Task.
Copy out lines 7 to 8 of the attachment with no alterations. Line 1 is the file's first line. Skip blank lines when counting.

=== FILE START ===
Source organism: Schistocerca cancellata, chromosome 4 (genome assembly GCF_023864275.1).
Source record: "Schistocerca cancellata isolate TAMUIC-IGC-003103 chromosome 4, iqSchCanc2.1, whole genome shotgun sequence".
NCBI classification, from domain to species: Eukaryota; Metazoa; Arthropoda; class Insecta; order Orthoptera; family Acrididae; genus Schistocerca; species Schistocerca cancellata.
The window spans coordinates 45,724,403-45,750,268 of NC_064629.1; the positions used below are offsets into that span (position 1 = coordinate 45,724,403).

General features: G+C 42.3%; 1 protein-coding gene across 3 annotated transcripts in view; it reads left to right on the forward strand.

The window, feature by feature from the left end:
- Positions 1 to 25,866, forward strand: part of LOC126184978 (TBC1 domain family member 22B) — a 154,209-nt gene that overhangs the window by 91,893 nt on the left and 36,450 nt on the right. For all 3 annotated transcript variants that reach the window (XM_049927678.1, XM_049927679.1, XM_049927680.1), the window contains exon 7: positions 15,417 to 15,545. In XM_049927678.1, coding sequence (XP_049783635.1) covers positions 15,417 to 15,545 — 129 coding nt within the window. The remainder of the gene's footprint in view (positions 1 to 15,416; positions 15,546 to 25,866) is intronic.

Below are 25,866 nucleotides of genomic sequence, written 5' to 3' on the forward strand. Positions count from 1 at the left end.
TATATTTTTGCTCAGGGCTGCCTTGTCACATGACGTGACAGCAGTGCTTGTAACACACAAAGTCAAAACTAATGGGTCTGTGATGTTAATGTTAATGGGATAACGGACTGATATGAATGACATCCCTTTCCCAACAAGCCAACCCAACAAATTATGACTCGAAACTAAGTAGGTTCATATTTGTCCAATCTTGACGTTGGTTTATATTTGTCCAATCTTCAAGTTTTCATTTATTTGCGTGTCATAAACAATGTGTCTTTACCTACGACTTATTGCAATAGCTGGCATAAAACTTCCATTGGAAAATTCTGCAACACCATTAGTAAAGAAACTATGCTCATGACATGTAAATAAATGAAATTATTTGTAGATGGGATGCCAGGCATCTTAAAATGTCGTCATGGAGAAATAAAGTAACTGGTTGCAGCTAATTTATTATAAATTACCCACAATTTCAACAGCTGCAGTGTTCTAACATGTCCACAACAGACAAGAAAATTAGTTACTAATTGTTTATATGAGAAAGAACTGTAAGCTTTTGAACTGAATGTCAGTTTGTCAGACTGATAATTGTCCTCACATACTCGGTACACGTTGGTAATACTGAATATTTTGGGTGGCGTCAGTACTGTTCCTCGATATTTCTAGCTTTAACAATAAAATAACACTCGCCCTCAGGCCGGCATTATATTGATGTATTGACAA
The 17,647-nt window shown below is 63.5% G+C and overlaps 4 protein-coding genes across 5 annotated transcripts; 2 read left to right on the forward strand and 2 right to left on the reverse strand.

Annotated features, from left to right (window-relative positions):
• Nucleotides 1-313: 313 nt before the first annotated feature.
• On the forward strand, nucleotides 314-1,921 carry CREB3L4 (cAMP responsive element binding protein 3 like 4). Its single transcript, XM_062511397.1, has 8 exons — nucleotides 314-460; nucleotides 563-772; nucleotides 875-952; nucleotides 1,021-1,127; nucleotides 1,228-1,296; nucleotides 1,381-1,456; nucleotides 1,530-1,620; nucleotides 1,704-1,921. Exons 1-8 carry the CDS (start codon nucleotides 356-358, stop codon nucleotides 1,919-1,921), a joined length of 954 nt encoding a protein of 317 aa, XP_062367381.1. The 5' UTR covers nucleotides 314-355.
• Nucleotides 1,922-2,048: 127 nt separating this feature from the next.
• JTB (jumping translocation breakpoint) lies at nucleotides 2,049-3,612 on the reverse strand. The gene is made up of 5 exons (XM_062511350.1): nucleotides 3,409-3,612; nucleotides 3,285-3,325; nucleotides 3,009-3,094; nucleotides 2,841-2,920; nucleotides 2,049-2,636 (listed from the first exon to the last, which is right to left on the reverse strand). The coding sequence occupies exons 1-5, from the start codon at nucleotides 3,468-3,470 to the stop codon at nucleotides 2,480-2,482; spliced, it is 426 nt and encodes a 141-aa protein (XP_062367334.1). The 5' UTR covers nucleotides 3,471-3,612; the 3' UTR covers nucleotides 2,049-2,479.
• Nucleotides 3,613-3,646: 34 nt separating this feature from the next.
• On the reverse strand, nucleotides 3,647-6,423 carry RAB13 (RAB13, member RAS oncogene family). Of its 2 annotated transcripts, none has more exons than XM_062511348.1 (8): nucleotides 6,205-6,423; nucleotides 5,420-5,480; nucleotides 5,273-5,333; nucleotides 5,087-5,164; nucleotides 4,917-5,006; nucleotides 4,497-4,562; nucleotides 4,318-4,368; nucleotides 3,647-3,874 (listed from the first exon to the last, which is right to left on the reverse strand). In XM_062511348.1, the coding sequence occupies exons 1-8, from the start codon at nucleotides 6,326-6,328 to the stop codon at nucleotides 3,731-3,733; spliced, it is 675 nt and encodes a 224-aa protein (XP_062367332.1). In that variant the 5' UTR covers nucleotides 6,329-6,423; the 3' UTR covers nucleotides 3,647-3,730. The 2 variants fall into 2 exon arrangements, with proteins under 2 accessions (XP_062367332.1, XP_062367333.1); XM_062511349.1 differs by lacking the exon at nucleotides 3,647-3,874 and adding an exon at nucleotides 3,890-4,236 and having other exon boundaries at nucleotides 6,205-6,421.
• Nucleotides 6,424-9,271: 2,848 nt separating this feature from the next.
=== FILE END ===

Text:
- Positions 1 to 25,866, forward strand: part of LOC126184978 (TBC1 domain family member 22B) — a 154,209-nt gene that overhangs the window by 91,893 nt on the left and 36,450 nt on the right. For all 3 annotated transcript variants that reach the window (XM_049927678.1, XM_049927679.1, XM_049927680.1), the window contains exon 7: positions 15,417 to 15,545. In XM_049927678.1, coding sequence (XP_049783635.1) covers positions 15,417 to 15,545 — 129 coding nt within the window. The remainder of the gene's footprint in view (positions 1 to 15,416; positions 15,546 to 25,866) is intronic.

Below are 25,866 nucleotides of genomic sequence, written 5' to 3' on the forward strand. Positions count from 1 at the left end.